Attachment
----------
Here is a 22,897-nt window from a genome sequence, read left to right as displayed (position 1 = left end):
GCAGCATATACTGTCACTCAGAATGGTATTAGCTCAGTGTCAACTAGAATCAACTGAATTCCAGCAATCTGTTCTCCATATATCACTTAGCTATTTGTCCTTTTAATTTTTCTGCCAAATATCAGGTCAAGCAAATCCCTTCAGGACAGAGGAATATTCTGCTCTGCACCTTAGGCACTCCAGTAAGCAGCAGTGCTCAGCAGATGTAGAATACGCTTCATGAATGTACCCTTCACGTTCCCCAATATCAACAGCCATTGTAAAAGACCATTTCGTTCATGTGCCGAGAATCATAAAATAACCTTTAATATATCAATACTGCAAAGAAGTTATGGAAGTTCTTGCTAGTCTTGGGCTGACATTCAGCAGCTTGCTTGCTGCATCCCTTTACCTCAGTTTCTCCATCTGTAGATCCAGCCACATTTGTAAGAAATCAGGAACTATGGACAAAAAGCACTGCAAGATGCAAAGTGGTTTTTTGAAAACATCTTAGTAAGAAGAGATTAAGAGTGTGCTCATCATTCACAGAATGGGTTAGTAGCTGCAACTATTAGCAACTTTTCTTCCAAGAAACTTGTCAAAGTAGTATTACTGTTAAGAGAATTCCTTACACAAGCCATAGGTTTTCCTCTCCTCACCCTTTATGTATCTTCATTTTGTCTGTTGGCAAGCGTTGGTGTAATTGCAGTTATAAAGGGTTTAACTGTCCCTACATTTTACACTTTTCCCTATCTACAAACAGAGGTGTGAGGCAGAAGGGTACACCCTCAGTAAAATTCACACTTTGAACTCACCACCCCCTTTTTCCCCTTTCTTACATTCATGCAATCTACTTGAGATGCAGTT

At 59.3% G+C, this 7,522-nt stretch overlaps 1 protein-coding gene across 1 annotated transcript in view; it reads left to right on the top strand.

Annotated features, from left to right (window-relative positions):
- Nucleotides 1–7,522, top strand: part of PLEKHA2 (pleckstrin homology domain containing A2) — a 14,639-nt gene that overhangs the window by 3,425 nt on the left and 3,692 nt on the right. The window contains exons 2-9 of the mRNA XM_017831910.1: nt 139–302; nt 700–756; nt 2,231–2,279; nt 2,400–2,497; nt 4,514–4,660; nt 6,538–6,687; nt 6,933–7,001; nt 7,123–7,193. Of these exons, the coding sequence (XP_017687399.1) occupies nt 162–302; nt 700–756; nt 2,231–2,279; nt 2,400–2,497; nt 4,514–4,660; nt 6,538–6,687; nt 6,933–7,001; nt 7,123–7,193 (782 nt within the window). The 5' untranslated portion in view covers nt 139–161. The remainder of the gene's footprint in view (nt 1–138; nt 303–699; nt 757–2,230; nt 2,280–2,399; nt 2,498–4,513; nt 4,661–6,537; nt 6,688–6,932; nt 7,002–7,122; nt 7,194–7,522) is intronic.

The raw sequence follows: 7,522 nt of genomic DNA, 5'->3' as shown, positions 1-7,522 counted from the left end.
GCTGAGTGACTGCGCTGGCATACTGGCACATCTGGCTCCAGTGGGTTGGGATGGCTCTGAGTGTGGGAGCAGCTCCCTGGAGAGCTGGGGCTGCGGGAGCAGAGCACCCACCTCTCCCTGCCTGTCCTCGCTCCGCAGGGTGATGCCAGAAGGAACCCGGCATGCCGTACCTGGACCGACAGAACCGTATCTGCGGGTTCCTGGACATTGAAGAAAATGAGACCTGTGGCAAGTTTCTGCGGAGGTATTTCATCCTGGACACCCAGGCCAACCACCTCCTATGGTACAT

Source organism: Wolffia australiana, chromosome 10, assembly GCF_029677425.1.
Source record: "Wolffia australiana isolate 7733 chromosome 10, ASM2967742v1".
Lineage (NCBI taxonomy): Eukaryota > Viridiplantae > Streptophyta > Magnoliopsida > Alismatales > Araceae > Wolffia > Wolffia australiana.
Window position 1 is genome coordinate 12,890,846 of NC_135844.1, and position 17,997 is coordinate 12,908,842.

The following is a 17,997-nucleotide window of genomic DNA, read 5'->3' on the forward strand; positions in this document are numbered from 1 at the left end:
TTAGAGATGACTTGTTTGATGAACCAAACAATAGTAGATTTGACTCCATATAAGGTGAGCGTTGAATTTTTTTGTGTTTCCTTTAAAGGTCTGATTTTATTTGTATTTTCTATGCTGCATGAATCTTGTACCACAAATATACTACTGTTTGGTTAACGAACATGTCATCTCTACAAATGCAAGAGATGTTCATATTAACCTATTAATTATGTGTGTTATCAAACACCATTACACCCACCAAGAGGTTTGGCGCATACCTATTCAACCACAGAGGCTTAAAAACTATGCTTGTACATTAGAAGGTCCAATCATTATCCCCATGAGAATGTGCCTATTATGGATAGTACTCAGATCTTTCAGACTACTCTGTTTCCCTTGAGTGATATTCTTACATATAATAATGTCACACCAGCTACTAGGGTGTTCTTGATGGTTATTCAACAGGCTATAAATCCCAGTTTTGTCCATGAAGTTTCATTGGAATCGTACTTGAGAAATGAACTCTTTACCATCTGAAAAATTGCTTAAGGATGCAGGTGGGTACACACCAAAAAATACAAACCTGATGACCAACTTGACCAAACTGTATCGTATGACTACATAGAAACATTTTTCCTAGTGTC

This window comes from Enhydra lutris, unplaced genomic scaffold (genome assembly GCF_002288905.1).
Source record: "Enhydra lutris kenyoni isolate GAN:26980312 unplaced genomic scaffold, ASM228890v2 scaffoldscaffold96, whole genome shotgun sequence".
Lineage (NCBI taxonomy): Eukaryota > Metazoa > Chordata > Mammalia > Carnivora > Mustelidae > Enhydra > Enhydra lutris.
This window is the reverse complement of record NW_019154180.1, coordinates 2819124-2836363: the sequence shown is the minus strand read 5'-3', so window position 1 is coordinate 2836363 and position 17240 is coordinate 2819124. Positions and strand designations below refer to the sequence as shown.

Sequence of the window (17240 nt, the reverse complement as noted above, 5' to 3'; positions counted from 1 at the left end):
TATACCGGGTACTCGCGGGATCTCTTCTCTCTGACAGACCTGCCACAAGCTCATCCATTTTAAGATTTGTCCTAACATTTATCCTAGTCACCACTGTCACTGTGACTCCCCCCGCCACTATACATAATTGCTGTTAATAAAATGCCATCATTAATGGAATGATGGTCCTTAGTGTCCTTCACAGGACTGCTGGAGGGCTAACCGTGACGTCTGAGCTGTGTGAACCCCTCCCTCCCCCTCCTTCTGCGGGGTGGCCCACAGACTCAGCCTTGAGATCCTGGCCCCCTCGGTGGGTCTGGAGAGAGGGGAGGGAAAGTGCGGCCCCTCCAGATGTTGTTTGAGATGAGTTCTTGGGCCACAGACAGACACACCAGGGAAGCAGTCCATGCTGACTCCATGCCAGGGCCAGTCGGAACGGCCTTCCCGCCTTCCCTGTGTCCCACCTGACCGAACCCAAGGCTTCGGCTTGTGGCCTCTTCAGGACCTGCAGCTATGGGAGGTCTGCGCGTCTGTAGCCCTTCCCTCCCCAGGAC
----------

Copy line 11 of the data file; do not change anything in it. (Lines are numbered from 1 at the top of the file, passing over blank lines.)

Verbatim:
Window position 1 is genome coordinate 12,890,846 of NC_135844.1, and position 17,997 is coordinate 12,908,842.